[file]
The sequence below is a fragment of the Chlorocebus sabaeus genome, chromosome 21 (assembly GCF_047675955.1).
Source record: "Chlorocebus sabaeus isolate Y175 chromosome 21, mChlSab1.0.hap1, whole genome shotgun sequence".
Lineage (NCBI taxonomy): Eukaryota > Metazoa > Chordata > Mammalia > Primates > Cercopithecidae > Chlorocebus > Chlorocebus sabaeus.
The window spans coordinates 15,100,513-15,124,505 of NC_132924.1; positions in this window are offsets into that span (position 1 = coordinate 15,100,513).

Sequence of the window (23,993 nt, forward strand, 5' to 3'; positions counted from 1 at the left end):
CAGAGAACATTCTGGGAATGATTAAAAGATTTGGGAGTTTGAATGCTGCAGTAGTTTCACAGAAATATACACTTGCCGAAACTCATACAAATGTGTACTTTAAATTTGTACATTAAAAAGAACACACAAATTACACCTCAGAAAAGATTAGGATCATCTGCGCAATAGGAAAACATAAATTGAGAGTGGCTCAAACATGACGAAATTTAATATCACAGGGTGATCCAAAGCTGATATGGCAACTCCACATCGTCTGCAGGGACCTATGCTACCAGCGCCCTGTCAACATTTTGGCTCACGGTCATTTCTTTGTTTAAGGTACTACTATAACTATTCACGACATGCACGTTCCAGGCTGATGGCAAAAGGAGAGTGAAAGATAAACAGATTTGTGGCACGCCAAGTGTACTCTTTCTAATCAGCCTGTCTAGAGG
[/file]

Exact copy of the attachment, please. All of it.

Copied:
The sequence below is a fragment of the Chlorocebus sabaeus genome, chromosome 21 (assembly GCF_047675955.1).
Source record: "Chlorocebus sabaeus isolate Y175 chromosome 21, mChlSab1.0.hap1, whole genome shotgun sequence".
Lineage (NCBI taxonomy): Eukaryota > Metazoa > Chordata > Mammalia > Primates > Cercopithecidae > Chlorocebus > Chlorocebus sabaeus.
The window spans coordinates 15,100,513-15,124,505 of NC_132924.1; positions in this window are offsets into that span (position 1 = coordinate 15,100,513).

Sequence of the window (23,993 nt, forward strand, 5' to 3'; positions counted from 1 at the left end):
CAGAGAACATTCTGGGAATGATTAAAAGATTTGGGAGTTTGAATGCTGCAGTAGTTTCACAGAAATATACACTTGCCGAAACTCATACAAATGTGTACTTTAAATTTGTACATTAAAAAGAACACACAAATTACACCTCAGAAAAGATTAGGATCATCTGCGCAATAGGAAAACATAAATTGAGAGTGGCTCAAACATGACGAAATTTAATATCACAGGGTGATCCAAAGCTGATATGGCAACTCCACATCGTCTGCAGGGACCTATGCTACCAGCGCCCTGTCAACATTTTGGCTCACGGTCATTTCTTTGTTTAAGGTACTACTATAACTATTCACGACATGCACGTTCCAGGCTGATGGCAAAAGGAGAGTGAAAGATAAACAGATTTGTGGCACGCCAAGTGTACTCTTTCTAATCAGCCTGTCTAGAGG